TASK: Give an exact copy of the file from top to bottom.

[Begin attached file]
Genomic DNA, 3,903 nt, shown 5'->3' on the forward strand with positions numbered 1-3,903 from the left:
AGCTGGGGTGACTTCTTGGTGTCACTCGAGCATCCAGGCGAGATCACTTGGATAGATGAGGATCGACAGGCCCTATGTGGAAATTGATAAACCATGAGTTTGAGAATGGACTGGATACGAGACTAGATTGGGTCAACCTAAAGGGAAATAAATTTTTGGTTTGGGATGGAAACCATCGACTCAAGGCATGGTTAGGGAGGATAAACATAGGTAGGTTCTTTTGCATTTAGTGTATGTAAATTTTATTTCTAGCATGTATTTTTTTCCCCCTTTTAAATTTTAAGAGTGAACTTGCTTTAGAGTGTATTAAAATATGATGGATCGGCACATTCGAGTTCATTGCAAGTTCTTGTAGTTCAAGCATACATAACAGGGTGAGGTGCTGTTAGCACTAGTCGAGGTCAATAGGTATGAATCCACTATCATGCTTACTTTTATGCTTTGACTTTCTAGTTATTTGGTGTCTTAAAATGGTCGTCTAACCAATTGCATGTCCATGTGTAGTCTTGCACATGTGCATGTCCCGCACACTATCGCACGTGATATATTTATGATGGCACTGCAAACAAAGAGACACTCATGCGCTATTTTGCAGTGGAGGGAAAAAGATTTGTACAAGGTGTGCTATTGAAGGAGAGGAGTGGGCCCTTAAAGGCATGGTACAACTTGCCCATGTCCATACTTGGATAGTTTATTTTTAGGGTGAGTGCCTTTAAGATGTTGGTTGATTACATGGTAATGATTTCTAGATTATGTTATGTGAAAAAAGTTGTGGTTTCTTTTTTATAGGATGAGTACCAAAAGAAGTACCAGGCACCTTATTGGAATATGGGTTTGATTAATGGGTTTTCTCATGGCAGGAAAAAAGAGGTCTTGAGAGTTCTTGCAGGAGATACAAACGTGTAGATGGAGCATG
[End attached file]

Genomic DNA, 3,903 nt, shown 5'->3' on the forward strand with positions numbered 1-3,903 from the left:
AGCTGGGGTGACTTCTTGGTGTCACTCGAGCATCCAGGCGAGATCACTTGGATAGATGAGGATCGACAGGCCCTATGTGGAAATTGATAAACCATGAGTTTGAGAATGGACTGGATACGAGACTAGATTGGGTCAACCTAAAGGGAAATAAATTTTTGGTTTGGGATGGAAACCATCGACTCAAGGCATGGTTAGGGAGGATAAACATAGGTAGGTTCTTTTGCATTTAGTGTATGTAAATTTTATTTCTAGCATGTATTTTTTTCCCCCTTTTAAATTTTAAGAGTGAACTTGCTTTAGAGTGTATTAAAATATGATGGATCGGCACATTCGAGTTCATTGCAAGTTCTTGTAGTTCAAGCATACATAACAGGGTGAGGTGCTGTTAGCACTAGTCGAGGTCAATAGGTATGAATCCACTATCATGCTTACTTTTATGCTTTGACTTTCTAGTTATTTGGTGTCTTAAAATGGTCGTCTAACCAATTGCATGTCCATGTGTAGTCTTGCACATGTGCATGTCCCGCACACTATCGCACGTGATATATTTATGATGGCACTGCAAACAAAGAGACACTCATGCGCTATTTTGCAGTGGAGGGAAAAAGATTTGTACAAGGTGTGCTATTGAAGGAGAGGAGTGGGCCCTTAAAGGCATGGTACAACTTGCCCATGTCCATACTTGGATAGTTTATTTTTAGGGTGAGTGCCTTTAAGATGTTGGTTGATTACATGGTAATGATTTCTAGATTATGTTATGTGAAAAAAGTTGTGGTTTCTTTTTTATAGGATGAGTACCAAAAGAAGTACCAGGCACCTTATTGGAATATGGGTTTGATTAATGGGTTTTCTCATGGCAGGAAAAAAGAGGTCTTGAGAGTTCTTGCAGGAGATACAAACGTGTAGATGGAGCATG